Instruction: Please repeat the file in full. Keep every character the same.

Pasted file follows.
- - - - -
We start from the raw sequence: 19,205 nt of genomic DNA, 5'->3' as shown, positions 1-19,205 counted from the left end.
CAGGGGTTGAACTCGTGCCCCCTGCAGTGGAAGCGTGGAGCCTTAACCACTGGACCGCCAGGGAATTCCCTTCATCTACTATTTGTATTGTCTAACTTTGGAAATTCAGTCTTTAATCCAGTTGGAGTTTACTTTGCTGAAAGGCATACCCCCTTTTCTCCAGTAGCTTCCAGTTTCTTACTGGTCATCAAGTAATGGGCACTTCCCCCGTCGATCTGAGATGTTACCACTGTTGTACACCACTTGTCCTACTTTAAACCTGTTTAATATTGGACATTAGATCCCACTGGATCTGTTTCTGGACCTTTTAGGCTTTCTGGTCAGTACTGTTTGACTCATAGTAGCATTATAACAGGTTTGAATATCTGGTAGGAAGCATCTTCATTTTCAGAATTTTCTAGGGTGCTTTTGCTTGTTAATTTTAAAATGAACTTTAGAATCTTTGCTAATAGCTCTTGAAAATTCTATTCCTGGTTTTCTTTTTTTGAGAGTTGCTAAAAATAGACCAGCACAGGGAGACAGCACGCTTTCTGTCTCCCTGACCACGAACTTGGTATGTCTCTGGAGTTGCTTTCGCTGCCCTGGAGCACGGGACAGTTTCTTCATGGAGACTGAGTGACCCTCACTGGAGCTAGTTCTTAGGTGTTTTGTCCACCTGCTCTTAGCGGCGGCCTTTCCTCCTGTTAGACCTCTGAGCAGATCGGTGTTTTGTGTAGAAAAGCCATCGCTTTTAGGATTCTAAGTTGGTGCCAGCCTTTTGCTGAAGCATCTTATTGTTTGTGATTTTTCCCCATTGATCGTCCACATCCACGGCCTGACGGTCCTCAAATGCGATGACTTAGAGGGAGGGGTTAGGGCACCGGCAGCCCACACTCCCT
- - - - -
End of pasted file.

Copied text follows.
We start from the raw sequence: 19,205 nt of genomic DNA, 5'->3' as shown, positions 1-19,205 counted from the left end.
CAGGGGTTGAACTCGTGCCCCCTGCAGTGGAAGCGTGGAGCCTTAACCACTGGACCGCCAGGGAATTCCCTTCATCTACTATTTGTATTGTCTAACTTTGGAAATTCAGTCTTTAATCCAGTTGGAGTTTACTTTGCTGAAAGGCATACCCCCTTTTCTCCAGTAGCTTCCAGTTTCTTACTGGTCATCAAGTAATGGGCACTTCCCCCGTCGATCTGAGATGTTACCACTGTTGTACACCACTTGTCCTACTTTAAACCTGTTTAATATTGGACATTAGATCCCACTGGATCTGTTTCTGGACCTTTTAGGCTTTCTGGTCAGTACTGTTTGACTCATAGTAGCATTATAACAGGTTTGAATATCTGGTAGGAAGCATCTTCATTTTCAGAATTTTCTAGGGTGCTTTTGCTTGTTAATTTTAAAATGAACTTTAGAATCTTTGCTAATAGCTCTTGAAAATTCTATTCCTGGTTTTCTTTTTTTGAGAGTTGCTAAAAATAGACCAGCACAGGGAGACAGCACGCTTTCTGTCTCCCTGACCACGAACTTGGTATGTCTCTGGAGTTGCTTTCGCTGCCCTGGAGCACGGGACAGTTTCTTCATGGAGACTGAGTGACCCTCACTGGAGCTAGTTCTTAGGTGTTTTGTCCACCTGCTCTTAGCGGCGGCCTTTCCTCCTGTTAGACCTCTGAGCAGATCGGTGTTTTGTGTAGAAAAGCCATCGCTTTTAGGATTCTAAGTTGGTGCCAGCCTTTTGCTGAAGCATCTTATTGTTTGTGATTTTTCCCCATTGATCGTCCACATCCACGGCCTGACGGTCCTCAAATGCGATGACTTAGAGGGAGGGGTTAGGGCACCGGCAGCCCACACTCCCT